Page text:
SpaceX successfully launched a spy satellite for the National Reconnaissance Office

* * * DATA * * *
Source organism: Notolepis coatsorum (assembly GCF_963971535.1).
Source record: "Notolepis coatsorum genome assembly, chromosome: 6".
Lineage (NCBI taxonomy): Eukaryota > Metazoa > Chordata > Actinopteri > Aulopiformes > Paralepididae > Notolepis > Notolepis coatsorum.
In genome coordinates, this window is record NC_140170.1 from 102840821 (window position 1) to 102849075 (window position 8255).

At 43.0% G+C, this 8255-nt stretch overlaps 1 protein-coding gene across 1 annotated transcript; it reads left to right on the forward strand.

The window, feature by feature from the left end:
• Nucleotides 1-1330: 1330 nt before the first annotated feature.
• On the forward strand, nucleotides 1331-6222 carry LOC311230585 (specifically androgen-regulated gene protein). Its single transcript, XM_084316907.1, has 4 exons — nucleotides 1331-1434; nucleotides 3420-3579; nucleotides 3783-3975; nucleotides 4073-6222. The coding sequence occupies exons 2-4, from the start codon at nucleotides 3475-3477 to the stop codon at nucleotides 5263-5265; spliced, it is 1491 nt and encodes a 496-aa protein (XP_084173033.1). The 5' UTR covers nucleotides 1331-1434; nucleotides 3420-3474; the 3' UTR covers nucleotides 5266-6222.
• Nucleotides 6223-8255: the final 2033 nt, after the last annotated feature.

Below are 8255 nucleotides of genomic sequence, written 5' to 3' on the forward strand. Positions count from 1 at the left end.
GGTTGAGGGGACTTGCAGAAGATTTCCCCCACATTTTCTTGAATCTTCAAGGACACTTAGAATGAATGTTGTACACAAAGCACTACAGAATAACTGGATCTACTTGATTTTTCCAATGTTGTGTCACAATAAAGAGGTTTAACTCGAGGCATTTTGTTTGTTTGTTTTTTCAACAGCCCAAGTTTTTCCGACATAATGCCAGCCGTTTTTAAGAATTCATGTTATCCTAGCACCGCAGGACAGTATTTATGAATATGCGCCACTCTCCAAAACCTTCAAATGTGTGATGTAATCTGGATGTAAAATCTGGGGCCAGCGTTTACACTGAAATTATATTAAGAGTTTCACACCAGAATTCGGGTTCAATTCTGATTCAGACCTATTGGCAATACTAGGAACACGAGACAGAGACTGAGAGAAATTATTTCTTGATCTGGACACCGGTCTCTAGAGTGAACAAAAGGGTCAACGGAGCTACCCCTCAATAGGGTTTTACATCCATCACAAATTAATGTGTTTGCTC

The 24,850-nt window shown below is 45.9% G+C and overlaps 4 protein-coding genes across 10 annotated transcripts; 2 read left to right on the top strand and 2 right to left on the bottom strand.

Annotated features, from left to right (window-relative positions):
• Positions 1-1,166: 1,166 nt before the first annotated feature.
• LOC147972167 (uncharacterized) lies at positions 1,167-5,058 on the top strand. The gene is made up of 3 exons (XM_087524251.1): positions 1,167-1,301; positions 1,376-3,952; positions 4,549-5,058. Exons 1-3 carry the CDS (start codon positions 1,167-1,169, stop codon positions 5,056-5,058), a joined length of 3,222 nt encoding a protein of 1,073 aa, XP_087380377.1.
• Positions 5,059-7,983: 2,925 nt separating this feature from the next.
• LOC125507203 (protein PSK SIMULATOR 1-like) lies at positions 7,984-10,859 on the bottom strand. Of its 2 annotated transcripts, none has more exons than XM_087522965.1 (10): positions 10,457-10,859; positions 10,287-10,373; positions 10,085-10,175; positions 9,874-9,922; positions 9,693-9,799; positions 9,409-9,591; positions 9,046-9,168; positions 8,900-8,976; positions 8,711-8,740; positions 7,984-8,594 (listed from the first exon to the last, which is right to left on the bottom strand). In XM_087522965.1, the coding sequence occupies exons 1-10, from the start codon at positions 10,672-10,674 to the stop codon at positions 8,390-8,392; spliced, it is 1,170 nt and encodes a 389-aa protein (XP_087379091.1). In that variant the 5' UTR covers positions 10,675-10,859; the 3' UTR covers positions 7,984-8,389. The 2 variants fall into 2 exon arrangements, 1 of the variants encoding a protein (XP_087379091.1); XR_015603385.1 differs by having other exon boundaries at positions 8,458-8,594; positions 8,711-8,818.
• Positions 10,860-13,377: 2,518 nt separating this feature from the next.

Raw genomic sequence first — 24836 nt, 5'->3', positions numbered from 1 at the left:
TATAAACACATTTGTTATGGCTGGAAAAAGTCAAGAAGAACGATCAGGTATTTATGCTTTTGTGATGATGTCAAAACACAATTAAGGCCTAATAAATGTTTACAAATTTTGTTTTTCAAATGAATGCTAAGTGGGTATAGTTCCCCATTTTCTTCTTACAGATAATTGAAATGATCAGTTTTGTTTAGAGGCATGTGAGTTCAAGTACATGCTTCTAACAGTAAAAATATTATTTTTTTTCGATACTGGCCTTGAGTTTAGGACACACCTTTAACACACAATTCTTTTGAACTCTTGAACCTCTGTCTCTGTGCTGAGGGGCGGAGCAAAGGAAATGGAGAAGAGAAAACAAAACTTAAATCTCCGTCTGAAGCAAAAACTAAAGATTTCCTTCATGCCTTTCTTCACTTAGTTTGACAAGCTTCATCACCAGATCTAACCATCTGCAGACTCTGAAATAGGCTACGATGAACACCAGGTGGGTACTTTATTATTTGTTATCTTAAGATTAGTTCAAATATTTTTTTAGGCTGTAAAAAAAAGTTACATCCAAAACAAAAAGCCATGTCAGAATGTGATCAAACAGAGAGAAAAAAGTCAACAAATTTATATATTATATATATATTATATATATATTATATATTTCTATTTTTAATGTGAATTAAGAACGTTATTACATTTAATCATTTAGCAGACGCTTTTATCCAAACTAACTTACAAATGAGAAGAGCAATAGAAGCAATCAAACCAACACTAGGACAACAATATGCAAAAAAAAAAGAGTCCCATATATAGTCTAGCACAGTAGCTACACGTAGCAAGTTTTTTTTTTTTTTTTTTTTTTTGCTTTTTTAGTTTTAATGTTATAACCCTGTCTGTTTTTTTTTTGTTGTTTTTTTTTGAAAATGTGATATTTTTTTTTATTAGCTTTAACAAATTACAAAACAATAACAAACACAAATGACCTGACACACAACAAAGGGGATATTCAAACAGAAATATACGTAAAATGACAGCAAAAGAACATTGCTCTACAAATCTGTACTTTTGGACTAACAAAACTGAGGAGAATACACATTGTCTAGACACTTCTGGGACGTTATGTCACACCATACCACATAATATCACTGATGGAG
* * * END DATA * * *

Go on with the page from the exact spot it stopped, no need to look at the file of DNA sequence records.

But sending a classified NRO satellite into space carries a different set of challenges. SpaceX was not allowed to provide any details about the Falcon 9’s cargo and gave no news about the rocket’s trajectory beyond confirming second stage ignition. In addition, the company was also required to cut off the broadcast of the launch after a few minutes, which is standard practice for NRO missions. The SpaceX team achieved even the mission’s secondary goal of returning the booster to Earth for later re-use. The successful landing was the 10th overall for a Falcon 9 first stage, and the fourth at Landing Zone 1. The NROL-76 launch broke a 10-year monopoly on U.S. national-security missions enjoyed by United Launch Alliance (ULA), a joint effort of Lockheed Martin and Boeing.


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